Statistics show that one in eight people over the age of 65 and one in three over the age of 85 have a form of dementia, according to Amy French, manager of programs for the Alzheimer's Association.
Educating and empowering the local community about the in's and out's of dementia is what the Memory Fair hosted by Hickory Valley: A Senior Living Community is all about. While the local assisted living facility does not specialize in dementia care, Resident Care Director Nena Mitchell explained that you cannot separate geriatrics and dementia related illnesses.
"The two really go hand in hand," she said. "There's a lot of misinformation out there, and [the Memory Fair] is our way of getting the right information into the hands of the community that uses it every day," she added.
The event is Tuesday, May 20 beginning at 5:30 p.m. There is no admission fee, and the general public is invited. French assists with the annual event, which got started when Mitchell noticed that many locals didn't have some valuable resources and answers that they needed for their loved ones.
"With [dementia] numbers that high, we know this event is something everyone can benefit from, both for caregivers and patients," French said.
Mitchell said one of the most astonishing misconceptions in the public is a belief that living to age 70 or 75 without dementia symptoms means one can avoid the disease. "That couldn't be farther from the truth," she said. "Your odds actually increase the older you get."
As dementia is something that crosses all boundaries and affects all demographics, there is great value in teaching family members and caregivers how to appropriately and meaningfully communicate and interact with those who have the illness, said Mitchell.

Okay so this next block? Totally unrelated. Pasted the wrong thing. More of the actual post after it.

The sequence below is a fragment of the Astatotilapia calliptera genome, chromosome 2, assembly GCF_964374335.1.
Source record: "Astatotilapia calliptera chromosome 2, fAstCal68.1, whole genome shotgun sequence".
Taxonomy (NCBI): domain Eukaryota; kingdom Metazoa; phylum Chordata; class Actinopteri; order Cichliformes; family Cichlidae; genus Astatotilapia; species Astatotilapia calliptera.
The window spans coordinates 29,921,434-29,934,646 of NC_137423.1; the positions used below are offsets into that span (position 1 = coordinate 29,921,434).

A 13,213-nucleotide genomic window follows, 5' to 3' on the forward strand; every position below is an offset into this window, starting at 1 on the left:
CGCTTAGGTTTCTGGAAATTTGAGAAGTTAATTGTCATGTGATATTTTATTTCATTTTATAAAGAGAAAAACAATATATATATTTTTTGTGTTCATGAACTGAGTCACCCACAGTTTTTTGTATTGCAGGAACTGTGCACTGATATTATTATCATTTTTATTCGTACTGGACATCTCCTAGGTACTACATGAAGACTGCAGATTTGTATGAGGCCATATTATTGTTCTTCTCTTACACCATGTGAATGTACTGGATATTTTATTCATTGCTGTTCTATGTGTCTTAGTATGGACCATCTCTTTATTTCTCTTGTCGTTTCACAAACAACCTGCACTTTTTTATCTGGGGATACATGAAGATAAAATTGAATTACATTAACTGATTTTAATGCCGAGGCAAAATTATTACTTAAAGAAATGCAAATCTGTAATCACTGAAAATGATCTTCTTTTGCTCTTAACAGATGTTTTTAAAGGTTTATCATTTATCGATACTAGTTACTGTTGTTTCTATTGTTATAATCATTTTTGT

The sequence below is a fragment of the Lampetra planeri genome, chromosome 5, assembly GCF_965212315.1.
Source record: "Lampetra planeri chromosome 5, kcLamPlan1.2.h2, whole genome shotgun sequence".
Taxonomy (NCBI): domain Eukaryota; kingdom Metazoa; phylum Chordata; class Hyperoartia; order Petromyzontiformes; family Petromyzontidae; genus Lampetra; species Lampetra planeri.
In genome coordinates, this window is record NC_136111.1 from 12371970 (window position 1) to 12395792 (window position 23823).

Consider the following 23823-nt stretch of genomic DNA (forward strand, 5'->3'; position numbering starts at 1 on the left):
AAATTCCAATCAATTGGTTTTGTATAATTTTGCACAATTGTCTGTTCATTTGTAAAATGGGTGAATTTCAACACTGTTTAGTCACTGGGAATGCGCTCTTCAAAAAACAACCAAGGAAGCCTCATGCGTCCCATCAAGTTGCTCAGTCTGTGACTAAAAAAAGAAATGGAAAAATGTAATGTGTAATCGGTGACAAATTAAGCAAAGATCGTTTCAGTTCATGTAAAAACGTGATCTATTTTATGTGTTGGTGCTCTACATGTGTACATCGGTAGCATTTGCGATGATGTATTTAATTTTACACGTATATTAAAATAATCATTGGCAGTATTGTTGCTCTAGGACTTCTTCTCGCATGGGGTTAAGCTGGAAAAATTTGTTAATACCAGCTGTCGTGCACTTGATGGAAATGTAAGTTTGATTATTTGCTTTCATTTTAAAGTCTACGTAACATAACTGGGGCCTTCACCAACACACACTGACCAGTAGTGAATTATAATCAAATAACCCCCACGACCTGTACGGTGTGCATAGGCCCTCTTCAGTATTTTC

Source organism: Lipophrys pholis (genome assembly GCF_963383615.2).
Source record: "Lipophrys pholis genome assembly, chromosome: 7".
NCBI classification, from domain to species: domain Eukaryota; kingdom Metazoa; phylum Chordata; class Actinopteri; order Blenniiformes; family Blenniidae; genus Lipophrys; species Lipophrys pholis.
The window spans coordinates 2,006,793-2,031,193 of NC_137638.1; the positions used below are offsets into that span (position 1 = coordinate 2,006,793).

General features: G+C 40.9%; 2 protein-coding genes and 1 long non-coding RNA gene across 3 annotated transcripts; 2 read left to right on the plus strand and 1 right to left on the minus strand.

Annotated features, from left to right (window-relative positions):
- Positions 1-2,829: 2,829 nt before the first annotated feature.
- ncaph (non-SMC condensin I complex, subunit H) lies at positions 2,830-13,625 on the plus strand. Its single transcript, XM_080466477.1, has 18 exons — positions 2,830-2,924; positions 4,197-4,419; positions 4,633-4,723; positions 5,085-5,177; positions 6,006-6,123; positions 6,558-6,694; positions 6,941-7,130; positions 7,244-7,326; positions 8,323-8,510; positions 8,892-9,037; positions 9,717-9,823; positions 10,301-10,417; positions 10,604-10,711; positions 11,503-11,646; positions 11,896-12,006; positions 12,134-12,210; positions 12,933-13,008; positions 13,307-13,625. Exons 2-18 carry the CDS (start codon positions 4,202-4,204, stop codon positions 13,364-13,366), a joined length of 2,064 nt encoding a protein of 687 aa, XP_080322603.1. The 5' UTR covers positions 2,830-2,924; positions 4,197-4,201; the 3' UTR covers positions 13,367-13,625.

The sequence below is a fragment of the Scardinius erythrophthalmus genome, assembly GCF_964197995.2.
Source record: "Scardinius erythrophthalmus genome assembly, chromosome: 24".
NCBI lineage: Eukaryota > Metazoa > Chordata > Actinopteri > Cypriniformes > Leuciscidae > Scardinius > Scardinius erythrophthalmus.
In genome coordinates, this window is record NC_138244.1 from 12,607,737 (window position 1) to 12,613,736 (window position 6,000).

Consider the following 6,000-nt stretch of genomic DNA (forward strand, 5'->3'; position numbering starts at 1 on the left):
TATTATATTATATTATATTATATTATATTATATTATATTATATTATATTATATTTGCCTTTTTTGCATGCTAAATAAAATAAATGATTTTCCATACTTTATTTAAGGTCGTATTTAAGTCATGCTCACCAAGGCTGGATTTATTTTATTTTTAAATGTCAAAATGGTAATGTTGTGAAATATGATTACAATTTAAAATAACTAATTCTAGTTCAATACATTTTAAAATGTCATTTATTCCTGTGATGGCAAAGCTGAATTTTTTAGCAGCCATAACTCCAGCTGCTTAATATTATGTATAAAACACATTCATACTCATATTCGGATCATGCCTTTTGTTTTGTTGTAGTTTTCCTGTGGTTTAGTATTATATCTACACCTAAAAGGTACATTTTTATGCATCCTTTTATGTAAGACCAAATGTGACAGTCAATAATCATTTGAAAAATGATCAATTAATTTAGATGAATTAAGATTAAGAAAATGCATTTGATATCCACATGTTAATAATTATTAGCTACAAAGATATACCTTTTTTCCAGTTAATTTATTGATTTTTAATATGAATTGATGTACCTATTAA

"Some people think that once Alzheimer's has set in, then that means 'that's it,' so to speak," she explained. "That's not true. You can have meaningful interaction and communication if you know the right techniques, and that's what this event is all about."
A panel of guest speakers drives the event hosted by Hickory Valley. Dr. Matthew Kodsi will kick off the session with an update on what's on the forefront in the field and what professionals are getting excited about regarding treatment of dementia. From there, other panelists covering very gamut of the spectrum will open the floor for questions from the audience.
"We have a geriatric psych nurse, an occupational therapist, a social worker, a home health care provider, representatives from The Lantern and more on our panel this year," Mitchell said. "Audience members ask questions and anyone can give an answer, which generates great ideas for people to take home."
Mitchell noted that the goal is for everyone to leave with at least one new tool or idea to help them on their journey against dementia, whether they are a caregiver or patient. Hors d'oeuvres will be served, and the session runs until about 8 p.m.
"We want people to know that [dementia] doesn't have to be shrouded in mystery," French said. "We're all pioneers, and we're all learning together. There are resources out there to help you."
For more information about the Memory Fair or to RSVP, call Hickory Valley: A Senior Living Community at 423-855-0508.
• Nearly 60 percent of Alzheimer's and dementia caregivers rate the emotional stress of caregiving as high or very high; more than one-third report symptoms of depression.
• Today, more than 5 million Americans are living with Alzheimer's disease, including an estimated 200,000 under the age of 65. By 2050, up to 16 million will have the disease.
• Another American develops Alzheimer's disease every 67 seconds. In 2050, an American will develop the disease every 33 seconds.